Mayda’s son e-mailed her contact information in Havana to Valdés as the geographer was packing to lead a tour last spring.
On two tours in previous years, Valdés had no idea of the whereabouts of his cousins. Each time he raised the emotional stakes. At first, sticking to the tourist areas provided a strong enough dose of bygone days. The next time, he got a ride to his boyhood home from a Cuban he had met. He stood on the curb, tears running down his cheeks. He felt grief, gratitude, wonder. A couple of neighbors recognized him: “Juanito!” “Juan del barrio,” they said, according to the Cuban friend. The people living in the house were strangers.
Valdés could not bring himself to cross the threshhold.
“I didn’t have the fortitude,” he recalled. “It was just too much to get there, let alone walk through the door.”
Now, as he prepared to return again and find his cousins, it was almost as though the geographer were clicking the zoom icon on his map program — enlarging the terrain of Never-Never Land, steeling himself to go deep.
Beside the Parque Central, Havana’s Central Park, candy-colored American dreamboats gleam in the sun — 1950s Chryslers, Chevrolets and Fords that the Cubans have famously preserved. Valdés does not spy a red Dodge Coronet.
He is riding in a weathered compact. At the wheel is the Cuban friend whom Juan met on a previous trip — and who says his parents never would have sent him away, because they believed in the revolution.
“Imagine, to see the house where he was born,” the friend says in Spanish, as they set out to look for Juan’s cousins and visit his house. “It gives me goose bumps to think about the theme of this family, and the friends that Juan José had to leave. Those who go, and those who stay. ... Maybe Juan José would have wanted to stay?”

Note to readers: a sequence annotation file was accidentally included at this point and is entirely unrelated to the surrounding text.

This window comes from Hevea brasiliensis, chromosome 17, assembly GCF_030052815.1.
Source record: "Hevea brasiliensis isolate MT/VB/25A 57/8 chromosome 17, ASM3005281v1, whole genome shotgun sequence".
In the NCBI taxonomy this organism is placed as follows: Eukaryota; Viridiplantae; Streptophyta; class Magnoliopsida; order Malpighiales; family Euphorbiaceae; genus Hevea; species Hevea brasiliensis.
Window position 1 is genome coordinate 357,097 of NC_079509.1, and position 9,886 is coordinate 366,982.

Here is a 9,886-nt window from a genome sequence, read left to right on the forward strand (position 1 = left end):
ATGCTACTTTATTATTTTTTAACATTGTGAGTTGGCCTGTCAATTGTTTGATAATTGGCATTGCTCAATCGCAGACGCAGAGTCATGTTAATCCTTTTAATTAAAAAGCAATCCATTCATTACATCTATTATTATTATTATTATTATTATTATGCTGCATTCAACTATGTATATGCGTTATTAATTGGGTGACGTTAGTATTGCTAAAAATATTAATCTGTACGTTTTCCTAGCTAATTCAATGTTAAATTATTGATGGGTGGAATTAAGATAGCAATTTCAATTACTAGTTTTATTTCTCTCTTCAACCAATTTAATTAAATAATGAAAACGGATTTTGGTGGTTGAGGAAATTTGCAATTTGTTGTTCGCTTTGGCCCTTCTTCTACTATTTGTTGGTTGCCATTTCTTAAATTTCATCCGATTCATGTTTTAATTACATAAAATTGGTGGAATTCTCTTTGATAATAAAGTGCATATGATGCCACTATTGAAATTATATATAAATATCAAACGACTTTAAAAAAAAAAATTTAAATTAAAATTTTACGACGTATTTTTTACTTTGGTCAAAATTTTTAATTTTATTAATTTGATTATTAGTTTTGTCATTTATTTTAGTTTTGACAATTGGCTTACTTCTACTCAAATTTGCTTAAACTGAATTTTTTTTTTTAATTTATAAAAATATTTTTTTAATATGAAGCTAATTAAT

“No,” says Valdés, “it was the decision that I think was the best.”
The issue is complicated, though: “Now as an adult, I can rationalize why it was done. But growing up as a kid: Why did this happen to me? Why did they do this?
“I always have doubts about what would have happened if we had stayed in Cuba. What would have happened to me?”
After ascertaining that Valdés’s parents had ceased sympathizing with the revolution, his friend gives this verdict:
“They would have been simply lumpen here in Cuba, they would not have access to anything, they wouldn’t exist. They would have ended up immigrating to the United States anyway. I bet they would have gone as far as traveling in the teeth of a shark.
“Or maybe you would have stayed, you would have studied, you would have maybe had a university career. And today you would have been one more university person, one more engineer. Which from my point of view doesn’t have any future in Cuba. ... If you don’t work in tourism, you’re nothing. Yes, education and health care are free, but it’s very hard.”